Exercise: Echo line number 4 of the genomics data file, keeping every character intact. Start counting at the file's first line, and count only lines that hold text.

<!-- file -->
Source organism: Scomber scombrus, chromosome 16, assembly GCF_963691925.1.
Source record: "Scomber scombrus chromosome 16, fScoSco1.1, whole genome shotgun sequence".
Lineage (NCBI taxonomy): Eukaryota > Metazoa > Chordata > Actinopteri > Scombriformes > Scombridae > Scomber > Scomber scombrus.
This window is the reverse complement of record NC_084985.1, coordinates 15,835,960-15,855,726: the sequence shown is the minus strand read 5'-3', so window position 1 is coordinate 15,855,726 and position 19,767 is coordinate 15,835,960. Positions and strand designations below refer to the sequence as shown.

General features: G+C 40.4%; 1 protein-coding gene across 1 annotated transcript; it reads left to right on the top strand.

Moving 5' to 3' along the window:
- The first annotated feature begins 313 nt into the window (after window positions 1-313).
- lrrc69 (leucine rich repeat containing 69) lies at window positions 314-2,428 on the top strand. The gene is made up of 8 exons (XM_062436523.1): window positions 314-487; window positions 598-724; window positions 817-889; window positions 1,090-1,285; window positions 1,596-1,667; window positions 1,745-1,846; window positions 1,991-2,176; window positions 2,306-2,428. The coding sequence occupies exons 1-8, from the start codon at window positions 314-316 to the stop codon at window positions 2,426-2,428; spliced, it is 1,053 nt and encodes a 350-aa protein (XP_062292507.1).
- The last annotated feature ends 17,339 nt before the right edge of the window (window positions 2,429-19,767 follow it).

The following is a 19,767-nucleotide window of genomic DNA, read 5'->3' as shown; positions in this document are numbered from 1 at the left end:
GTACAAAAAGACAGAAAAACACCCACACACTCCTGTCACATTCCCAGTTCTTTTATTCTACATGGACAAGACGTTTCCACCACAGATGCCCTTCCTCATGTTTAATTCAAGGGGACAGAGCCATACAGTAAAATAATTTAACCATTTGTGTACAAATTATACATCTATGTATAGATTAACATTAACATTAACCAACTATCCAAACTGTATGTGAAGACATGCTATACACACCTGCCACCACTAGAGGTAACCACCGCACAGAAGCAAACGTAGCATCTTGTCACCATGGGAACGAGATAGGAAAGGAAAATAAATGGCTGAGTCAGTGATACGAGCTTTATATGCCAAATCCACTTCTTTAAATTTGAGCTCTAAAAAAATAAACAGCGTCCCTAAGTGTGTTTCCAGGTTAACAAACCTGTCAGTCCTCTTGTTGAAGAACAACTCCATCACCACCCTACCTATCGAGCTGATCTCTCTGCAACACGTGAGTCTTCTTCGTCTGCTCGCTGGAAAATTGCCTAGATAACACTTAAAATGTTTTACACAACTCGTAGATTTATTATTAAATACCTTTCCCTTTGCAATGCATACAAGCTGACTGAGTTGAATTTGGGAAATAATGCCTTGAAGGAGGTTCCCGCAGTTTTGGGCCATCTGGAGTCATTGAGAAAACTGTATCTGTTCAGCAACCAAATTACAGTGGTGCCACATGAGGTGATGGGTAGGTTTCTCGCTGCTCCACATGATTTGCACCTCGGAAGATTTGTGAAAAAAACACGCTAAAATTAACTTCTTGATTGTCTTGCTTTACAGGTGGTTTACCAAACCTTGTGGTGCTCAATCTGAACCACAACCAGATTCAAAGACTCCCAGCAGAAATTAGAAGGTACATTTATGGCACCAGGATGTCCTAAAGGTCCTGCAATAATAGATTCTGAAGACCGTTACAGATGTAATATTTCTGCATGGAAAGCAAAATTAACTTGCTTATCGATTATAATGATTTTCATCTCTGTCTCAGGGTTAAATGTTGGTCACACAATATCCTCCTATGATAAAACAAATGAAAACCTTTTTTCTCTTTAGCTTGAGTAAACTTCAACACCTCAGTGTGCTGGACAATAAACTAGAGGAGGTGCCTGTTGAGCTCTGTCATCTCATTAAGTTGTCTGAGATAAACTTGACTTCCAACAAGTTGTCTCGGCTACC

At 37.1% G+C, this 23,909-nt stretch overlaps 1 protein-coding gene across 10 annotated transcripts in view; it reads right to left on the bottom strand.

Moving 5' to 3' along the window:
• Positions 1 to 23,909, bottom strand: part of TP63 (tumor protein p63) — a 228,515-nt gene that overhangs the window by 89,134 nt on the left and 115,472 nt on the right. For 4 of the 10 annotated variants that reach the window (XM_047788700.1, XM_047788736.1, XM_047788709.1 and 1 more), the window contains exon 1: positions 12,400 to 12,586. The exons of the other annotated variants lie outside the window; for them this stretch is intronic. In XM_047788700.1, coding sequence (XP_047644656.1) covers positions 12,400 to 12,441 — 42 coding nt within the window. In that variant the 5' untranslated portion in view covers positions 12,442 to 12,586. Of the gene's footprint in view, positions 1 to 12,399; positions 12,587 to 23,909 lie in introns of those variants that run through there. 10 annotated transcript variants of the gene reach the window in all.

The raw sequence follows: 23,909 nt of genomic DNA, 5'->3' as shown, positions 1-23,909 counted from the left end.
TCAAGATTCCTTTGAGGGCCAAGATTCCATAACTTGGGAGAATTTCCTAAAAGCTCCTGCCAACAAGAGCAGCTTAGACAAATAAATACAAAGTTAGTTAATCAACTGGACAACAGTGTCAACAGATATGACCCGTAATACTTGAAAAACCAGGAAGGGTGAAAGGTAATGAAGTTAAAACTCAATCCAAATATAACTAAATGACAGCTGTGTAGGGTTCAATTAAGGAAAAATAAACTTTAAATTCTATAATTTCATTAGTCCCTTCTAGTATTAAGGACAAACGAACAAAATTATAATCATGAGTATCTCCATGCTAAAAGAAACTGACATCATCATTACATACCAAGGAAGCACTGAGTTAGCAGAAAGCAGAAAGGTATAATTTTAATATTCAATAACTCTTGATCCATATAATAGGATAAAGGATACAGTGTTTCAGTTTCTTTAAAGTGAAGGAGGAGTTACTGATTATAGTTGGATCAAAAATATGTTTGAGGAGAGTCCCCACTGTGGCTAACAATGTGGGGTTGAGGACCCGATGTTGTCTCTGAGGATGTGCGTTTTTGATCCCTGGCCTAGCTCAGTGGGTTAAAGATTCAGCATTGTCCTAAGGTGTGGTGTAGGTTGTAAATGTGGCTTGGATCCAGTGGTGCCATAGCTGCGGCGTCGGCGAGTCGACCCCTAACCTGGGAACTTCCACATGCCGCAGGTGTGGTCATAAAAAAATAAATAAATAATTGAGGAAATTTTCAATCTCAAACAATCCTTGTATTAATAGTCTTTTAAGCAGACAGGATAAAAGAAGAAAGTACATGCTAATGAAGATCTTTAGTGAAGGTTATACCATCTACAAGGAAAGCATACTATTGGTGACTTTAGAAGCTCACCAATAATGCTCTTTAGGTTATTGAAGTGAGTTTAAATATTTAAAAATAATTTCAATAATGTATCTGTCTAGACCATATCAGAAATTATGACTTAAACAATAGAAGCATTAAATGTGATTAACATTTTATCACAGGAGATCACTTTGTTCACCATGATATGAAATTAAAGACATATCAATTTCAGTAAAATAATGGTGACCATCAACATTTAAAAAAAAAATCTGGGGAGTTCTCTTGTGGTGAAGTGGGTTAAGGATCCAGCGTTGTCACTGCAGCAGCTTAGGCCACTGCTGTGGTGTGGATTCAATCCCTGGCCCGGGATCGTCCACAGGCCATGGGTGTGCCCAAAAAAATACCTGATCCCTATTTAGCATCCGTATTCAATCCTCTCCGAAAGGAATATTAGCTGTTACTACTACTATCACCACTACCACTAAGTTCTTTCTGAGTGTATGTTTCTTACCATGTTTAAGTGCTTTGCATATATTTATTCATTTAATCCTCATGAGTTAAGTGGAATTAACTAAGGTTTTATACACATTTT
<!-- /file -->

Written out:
This window is the reverse complement of record NC_084985.1, coordinates 15,835,960-15,855,726: the sequence shown is the minus strand read 5'-3', so window position 1 is coordinate 15,855,726 and position 19,767 is coordinate 15,835,960. Positions and strand designations below refer to the sequence as shown.